The cover to the War of the Worlds, featuring a towering tripod vaporizing a ship in the sea

Image Via Pixels

1. ‘War of the Worlds’ by H.G. Wells

You know it, you’ve watched it, but have you actually read it? War of the Worlds by H.G. Wells started it all. The popularity of aliens, alien invasions, and the human conflicts against them began with this book. The aliens come without warning, attacking London at the end of the nineteenth century. The war against the aliens is still just as hard hitting as it was back then, despite countless other alien invasion stories popping up by the thousand since. Most famous are the giant tripods, the aliens war machines that stomp their way through London, annihilating everything in sight with their death rays. A great and exciting pulpy read, War of the Worlds started it all but holds up very well.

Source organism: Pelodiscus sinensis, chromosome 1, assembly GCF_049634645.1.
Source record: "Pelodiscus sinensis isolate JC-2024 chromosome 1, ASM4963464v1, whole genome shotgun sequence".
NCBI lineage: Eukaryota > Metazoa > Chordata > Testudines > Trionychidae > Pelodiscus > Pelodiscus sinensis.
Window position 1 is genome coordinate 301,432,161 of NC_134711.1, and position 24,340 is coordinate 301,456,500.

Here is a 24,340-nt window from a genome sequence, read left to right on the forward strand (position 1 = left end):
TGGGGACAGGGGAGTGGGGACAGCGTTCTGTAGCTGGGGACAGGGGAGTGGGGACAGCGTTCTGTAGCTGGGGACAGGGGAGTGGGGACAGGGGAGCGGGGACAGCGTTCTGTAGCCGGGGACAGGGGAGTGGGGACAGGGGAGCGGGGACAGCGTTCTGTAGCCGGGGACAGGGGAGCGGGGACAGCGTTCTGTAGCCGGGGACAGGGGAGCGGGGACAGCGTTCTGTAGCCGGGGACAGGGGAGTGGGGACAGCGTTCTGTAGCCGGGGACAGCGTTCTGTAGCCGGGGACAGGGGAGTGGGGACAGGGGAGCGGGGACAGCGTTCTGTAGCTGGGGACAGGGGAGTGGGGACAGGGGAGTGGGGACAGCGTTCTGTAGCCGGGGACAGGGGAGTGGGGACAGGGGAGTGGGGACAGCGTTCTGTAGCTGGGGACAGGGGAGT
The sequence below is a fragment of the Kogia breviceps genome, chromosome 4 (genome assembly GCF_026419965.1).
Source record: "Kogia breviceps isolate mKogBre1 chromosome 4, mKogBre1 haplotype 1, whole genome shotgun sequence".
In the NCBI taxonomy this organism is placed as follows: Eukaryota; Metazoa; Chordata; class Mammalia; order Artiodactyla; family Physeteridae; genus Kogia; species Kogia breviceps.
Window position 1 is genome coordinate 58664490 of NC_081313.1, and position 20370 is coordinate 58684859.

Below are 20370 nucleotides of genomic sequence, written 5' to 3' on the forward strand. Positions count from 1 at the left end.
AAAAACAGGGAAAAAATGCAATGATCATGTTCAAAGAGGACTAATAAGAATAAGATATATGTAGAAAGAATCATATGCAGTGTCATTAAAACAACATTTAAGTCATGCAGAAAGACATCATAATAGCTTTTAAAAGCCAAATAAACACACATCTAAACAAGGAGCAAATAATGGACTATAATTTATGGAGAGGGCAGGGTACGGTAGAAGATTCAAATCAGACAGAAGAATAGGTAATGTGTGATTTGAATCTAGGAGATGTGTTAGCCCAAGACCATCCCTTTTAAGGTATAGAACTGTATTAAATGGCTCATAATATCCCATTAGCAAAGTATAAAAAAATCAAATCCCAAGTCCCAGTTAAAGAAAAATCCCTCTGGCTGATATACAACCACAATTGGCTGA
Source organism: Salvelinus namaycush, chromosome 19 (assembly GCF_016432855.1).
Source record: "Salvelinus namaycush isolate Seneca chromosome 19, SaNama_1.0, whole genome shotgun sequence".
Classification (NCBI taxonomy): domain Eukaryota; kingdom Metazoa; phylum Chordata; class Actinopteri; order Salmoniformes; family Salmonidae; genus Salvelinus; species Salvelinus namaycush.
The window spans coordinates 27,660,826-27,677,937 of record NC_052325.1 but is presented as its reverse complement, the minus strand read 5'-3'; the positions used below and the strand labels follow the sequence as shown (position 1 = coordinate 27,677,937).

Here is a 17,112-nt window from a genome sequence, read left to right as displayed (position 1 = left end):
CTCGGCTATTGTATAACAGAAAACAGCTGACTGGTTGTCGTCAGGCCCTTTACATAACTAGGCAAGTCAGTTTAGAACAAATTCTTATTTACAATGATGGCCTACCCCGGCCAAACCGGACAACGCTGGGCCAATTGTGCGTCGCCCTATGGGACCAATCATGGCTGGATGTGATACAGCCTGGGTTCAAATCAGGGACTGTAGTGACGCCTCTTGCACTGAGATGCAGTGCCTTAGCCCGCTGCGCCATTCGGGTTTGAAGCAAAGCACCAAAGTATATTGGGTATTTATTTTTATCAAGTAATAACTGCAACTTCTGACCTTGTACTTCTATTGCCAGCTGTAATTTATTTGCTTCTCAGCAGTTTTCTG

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New ‘War Of The Worlds’ Adaptation Begins Filming

Another adaptation of H.G. Wells’ epic science-fiction novel War of the Worlds is coming to the small screen. Filming has begun in Bristol for an eight-episode miniseries from AGC Television.

First published in 1897, War of the Worlds was one of the first stories to deal with the concept of contact with extraterrestrial life and follows two protagonists, a father and daughter, as they try to survive an incoming attack from martians. Two of its most famous adaptations include a 1938 radio broadcast, which fooled people into thinking that aliens were actually invading, and a 2005 feature film directed by Steven Spielberg and starring Tom Cruise and Dakota Fanning.

 

Movie poster for War of the Worlds starring Tom Cruise
Image Via Amazon

 

The miniseries will star Gabriel Byrne and Elizabeth McGovern and will be set in present day Europe as a re-imagining of the classic story. It is unknown when the series is scheduled to be released.

 

Gabriel Byrne and Elizabeth McGovern
Image Via The Hollywood Reporter

 

This is not to be confused with the BBC adaptation starring Rafe Spall and Eleanor Thompson which will be airing later this year.